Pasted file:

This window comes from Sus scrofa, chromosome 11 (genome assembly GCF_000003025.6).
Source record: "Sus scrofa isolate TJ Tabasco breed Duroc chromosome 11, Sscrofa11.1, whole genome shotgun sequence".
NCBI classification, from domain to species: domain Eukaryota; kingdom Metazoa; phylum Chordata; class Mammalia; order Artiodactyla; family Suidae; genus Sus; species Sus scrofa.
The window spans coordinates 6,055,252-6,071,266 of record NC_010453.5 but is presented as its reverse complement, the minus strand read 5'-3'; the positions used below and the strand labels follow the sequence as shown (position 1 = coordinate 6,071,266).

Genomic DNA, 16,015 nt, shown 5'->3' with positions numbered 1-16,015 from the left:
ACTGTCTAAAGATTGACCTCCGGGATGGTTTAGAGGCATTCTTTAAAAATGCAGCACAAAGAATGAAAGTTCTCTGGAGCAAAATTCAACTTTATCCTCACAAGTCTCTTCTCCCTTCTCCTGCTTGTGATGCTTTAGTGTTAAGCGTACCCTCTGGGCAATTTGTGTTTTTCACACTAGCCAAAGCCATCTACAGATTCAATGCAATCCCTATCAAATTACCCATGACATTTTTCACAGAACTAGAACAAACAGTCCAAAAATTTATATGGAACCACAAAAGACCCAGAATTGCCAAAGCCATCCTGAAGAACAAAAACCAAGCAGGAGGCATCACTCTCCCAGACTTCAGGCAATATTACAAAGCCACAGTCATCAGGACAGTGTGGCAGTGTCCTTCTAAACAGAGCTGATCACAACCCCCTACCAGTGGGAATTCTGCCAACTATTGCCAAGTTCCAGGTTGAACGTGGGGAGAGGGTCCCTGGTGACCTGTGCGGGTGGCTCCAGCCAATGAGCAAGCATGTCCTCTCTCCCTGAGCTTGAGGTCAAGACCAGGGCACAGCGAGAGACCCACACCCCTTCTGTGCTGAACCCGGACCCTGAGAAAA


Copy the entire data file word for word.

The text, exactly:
This window comes from Sus scrofa, chromosome 11 (genome assembly GCF_000003025.6).
Source record: "Sus scrofa isolate TJ Tabasco breed Duroc chromosome 11, Sscrofa11.1, whole genome shotgun sequence".
NCBI classification, from domain to species: domain Eukaryota; kingdom Metazoa; phylum Chordata; class Mammalia; order Artiodactyla; family Suidae; genus Sus; species Sus scrofa.
The window spans coordinates 6,055,252-6,071,266 of record NC_010453.5 but is presented as its reverse complement, the minus strand read 5'-3'; the positions used below and the strand labels follow the sequence as shown (position 1 = coordinate 6,071,266).

Genomic DNA, 16,015 nt, shown 5'->3' with positions numbered 1-16,015 from the left:
ACTGTCTAAAGATTGACCTCCGGGATGGTTTAGAGGCATTCTTTAAAAATGCAGCACAAAGAATGAAAGTTCTCTGGAGCAAAATTCAACTTTATCCTCACAAGTCTCTTCTCCCTTCTCCTGCTTGTGATGCTTTAGTGTTAAGCGTACCCTCTGGGCAATTTGTGTTTTTCACACTAGCCAAAGCCATCTACAGATTCAATGCAATCCCTATCAAATTACCCATGACATTTTTCACAGAACTAGAACAAACAGTCCAAAAATTTATATGGAACCACAAAAGACCCAGAATTGCCAAAGCCATCCTGAAGAACAAAAACCAAGCAGGAGGCATCACTCTCCCAGACTTCAGGCAATATTACAAAGCCACAGTCATCAGGACAGTGTGGCAGTGTCCTTCTAAACAGAGCTGATCACAACCCCCTACCAGTGGGAATTCTGCCAACTATTGCCAAGTTCCAGGTTGAACGTGGGGAGAGGGTCCCTGGTGACCTGTGCGGGTGGCTCCAGCCAATGAGCAAGCATGTCCTCTCTCCCTGAGCTTGAGGTCAAGACCAGGGCACAGCGAGAGACCCACACCCCTTCTGTGCTGAACCCGGACCCTGAGAAAA